In a bustling corner of Manhattan’s Meatpacking District, it was an otherwise typical Wednesday night: the after-work rush of taxis and the unmistakable sound of heels clacking on the cobblestone streets. But inside Maki Oh’s 13th Street presentation, guests were transported halfway around the world.
The booming drums and vocals of the night’s live band, Oxosi Fuji Ambassadors, and the bright banana-yellow walls were part of a celebration of perseverance and African youth culture. The presentation, in collaboration with Oxosi — an online retail platform that carries designs exclusively from African designers — brought together the often ignored segment of fashion’s young black industry creatives.
Since starting her business in 2010, Maki Osakwe has taken her namesake line full steam ahead, to the point where it’s almost difficult to keep up. When asked which number her most recent collection falls under, she lightheartedly replied, “Oh my god, I don’t know the answer to that, can I tell you later?” Her vibrantly patterned dresses have been worn by style icons like Michelle Obama, Lupita Nyong’o, and Solange, but last week’s show channeled the heroine of a much less glamorous world. The girl in question, as Maki tells it, is a figure of Nigeria’s lower-middle class, “She’s going on a casual encounter to see her lover at night, after work, and it’s that girl who has to take public transportation. It’s normal for girls in Nigeria to have a driver, so imagine the girl that can’t have one.”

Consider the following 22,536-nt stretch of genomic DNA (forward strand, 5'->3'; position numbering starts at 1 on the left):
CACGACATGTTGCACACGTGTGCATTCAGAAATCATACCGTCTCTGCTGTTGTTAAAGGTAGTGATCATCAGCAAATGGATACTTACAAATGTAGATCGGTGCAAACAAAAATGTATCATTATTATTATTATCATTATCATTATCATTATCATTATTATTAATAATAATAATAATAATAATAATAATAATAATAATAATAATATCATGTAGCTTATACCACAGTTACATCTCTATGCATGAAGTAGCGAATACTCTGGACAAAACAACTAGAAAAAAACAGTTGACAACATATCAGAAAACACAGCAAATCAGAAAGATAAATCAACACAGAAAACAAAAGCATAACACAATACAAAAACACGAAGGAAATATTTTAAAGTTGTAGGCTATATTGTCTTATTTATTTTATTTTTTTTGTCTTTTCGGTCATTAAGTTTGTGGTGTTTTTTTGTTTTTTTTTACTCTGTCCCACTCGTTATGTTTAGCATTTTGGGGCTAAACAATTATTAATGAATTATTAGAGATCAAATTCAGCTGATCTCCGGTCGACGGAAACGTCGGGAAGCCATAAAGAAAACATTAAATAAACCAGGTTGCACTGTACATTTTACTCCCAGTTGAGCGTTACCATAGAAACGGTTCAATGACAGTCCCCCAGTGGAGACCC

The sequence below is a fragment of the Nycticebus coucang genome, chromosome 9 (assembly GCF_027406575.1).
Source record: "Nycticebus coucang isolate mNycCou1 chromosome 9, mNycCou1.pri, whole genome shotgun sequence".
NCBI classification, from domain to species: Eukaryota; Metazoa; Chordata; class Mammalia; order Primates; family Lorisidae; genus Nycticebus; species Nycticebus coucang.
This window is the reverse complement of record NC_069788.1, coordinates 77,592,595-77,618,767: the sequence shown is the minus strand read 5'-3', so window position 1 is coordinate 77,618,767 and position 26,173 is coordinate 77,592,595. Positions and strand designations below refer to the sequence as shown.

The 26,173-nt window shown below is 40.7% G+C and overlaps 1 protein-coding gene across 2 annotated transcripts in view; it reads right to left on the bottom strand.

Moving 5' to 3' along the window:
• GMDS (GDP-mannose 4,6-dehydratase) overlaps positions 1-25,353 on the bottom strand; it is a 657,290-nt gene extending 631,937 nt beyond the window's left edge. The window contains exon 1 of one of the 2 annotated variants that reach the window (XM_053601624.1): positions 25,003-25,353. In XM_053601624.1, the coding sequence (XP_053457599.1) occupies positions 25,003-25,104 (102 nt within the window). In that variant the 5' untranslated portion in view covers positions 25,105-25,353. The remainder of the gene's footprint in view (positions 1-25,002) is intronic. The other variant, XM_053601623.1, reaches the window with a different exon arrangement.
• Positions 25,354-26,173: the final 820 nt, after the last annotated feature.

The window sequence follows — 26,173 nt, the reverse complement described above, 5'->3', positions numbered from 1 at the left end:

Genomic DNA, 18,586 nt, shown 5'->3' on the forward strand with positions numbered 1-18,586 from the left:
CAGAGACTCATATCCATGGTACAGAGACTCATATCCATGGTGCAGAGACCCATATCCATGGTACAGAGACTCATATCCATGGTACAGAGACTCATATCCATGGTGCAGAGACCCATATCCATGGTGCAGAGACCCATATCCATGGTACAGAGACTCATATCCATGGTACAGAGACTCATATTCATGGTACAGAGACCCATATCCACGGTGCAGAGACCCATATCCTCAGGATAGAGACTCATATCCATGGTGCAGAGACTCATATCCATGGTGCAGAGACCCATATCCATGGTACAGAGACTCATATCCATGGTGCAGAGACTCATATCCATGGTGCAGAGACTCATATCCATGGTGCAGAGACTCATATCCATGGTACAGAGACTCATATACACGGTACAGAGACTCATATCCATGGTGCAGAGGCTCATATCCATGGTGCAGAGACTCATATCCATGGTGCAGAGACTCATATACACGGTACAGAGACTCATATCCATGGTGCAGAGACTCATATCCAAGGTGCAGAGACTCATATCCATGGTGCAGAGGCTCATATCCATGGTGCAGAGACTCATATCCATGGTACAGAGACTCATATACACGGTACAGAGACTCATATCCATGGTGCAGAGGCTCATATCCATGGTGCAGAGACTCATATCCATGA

It’s at this point the bright-yellow walls take on a deeper meaning. “The yellow is for the Nigerian buses. The girls have to take those buses, and they’re like beat-up and have art and slogans on them. They’re called Danfo buses,” she said. This connection to such a prevalent piece of urban Nigerian culture couldn’t come at a more critical moment, as the governor of Lagos recently announced plans to ban the buses in favor of a more complex mass-transit system.
Although much of the collection is imbued with both a playfulness and sophistication (most of which you could easily imagine on any celebrity like Solange or Lupita) the theme of the working-class girl provides the vision behind one of the collection’s most standout pieces — a nude sheer top with intentionally half-done threading reading, “No condition is permanent.” On the surface it feels like some sort of political commentary of the times, but as I’m told, it’s more like the African equivalent of the optimistic parable of the American dream: “I’m driving a Danfo now, but tomorrow is the day I’ll make it.”